2016: A Year’s Worth of Memories (Nicola Leel)
by Steven Spoerl
Heartbreaking Bravery recently went offline but all facets of the site are back to being fully operational. Apologies for any inconveniences. All posts that were slated to run during that brief hiatus will appear with this note.
Returning after an excellent entry into last year’s edition of A Year’s Worth of Memories, Doe‘s Nicola Leel decides to focus in on finding reasons to maintain hope in times of darkness. In addition to releasing one of last year’s best records, Some Things Last Longer Than You, Doe played their fair share of memorable shows (and had their fair share of memorable moments). Here, Leel fondly recalls a snowstorm that Doe had to brave in between Berlin and Erlangen, which made a show in Regensburg even sweeter. Leel continues to be one of my favorite people in music and getting an insight into her worldview only reinforces that position. Dive in and see the light.
We had played in Berlin the previous night and were driving through Germany towards the next show when snow started falling, gently at first, before developing into a heavy blizzard that through the windscreen looked like we were travelling through space at light-year speed. This was particularly ominous for our driver Kerry, who had never driven in any kind of snow before. After travelling through what felt like the portal to another world for around an hour, the traffic came to a standstill on the motorway, but the snow kept falling. An hour passed, two, all of the vehicles around us turned off their engines and the motorway fell deathly silent.
With the snow showing no signs of letting up and no sign of movement or even human life nearby, we killed the time with a cheery conversation in which we imagined all of the possible scenarios should this be the end of the world. Maybe there was no-one in the other vehicles, maybe they’d all just disappeared and we were in another dimension where we were the only people left in the world. Maybe some kind of sickness had taken over and zombies would slowly appear from the darkness between the cars. We also decided what order we would die in and took it upon ourselves to decide upon the order of the Happy Accidents car too.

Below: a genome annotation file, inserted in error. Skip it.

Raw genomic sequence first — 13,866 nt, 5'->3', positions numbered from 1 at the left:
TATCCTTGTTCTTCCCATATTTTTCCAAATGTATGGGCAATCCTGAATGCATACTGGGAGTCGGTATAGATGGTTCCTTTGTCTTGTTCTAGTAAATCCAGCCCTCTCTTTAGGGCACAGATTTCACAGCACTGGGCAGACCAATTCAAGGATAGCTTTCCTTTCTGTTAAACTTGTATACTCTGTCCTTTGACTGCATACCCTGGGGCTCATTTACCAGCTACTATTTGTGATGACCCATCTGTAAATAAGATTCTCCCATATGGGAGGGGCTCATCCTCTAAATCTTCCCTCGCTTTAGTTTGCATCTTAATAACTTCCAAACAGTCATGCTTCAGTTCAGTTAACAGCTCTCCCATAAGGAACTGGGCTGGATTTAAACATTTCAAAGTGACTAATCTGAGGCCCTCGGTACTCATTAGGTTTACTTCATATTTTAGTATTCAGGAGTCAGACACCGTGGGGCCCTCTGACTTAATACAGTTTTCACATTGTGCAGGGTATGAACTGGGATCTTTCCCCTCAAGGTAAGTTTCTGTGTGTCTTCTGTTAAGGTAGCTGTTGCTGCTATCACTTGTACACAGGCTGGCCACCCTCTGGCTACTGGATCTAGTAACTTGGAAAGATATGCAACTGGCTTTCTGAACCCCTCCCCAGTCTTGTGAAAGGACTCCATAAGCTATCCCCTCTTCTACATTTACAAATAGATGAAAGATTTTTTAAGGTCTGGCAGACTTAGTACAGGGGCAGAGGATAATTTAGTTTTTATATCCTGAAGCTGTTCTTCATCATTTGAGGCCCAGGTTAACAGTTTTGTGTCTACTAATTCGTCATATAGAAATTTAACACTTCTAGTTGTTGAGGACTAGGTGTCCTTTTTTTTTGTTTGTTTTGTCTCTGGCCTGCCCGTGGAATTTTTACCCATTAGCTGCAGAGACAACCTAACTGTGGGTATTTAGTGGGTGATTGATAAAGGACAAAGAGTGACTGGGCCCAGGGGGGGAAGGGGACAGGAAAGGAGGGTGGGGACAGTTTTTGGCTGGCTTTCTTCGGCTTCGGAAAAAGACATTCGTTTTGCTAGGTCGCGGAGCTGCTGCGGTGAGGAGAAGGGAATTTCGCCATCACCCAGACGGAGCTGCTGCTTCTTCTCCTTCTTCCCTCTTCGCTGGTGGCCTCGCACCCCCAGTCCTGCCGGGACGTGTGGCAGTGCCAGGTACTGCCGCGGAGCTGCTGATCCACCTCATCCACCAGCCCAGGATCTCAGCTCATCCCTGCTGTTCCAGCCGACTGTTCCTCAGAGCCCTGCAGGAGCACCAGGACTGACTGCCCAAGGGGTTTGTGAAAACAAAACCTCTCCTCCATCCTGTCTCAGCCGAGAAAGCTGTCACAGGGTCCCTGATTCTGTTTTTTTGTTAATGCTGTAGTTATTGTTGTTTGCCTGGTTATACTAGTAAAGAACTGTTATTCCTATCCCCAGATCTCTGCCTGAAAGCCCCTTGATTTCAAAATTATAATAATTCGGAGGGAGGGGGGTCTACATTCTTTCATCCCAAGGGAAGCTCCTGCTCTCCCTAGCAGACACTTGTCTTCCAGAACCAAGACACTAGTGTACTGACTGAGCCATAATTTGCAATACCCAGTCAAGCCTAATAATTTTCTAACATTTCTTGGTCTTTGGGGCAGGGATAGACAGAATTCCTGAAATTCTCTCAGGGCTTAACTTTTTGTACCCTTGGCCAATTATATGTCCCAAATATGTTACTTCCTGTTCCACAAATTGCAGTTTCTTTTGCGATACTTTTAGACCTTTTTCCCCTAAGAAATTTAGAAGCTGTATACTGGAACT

When we finally made it to the venue 4 hours late and reunited with the other car, we learned that whilst we’d been talking end-of-world death order scenarios they’d been recording a fun podcast and listening to pop-punk. Tilman, the promoter, was understandably a little stressed and told us there had been no sign of snow in Erlangen, which made it feel even more eerie as this was just 45 minutes away from where we had spent 3 hours on the motorway. Suitably spooked, we set up as quickly as we could and played short sets to the handful of people who, incredibly, had stuck around to watch us. Though we’d all lost our minds a little it was a fun show and the small audience were great.
Awakening to the sun streaming through the blinds in Tilman’s beautiful apartment the next morning, we learned that Donald Trump had been elected President of the United States. Maybe we had travelled through a portal after all, and had come out of the other side in a dystopian future where everything looked beautiful but nothing felt right. I was completely flattened and yet full of a strange hopefulness because of the situation I was in and the people I was with. That night we played in a basement in Regensburg, it was the best show of tour and everyone played sets full of furious energy, shared by everyone who was packed into the tiny, smoke filled room.
It feels weird taking good things from a year that was so unkind to so many, but as cliche as it sounds, I felt very fortunate at that moment in time to be exactly where I was, doing exactly what I was doing, as a result of music.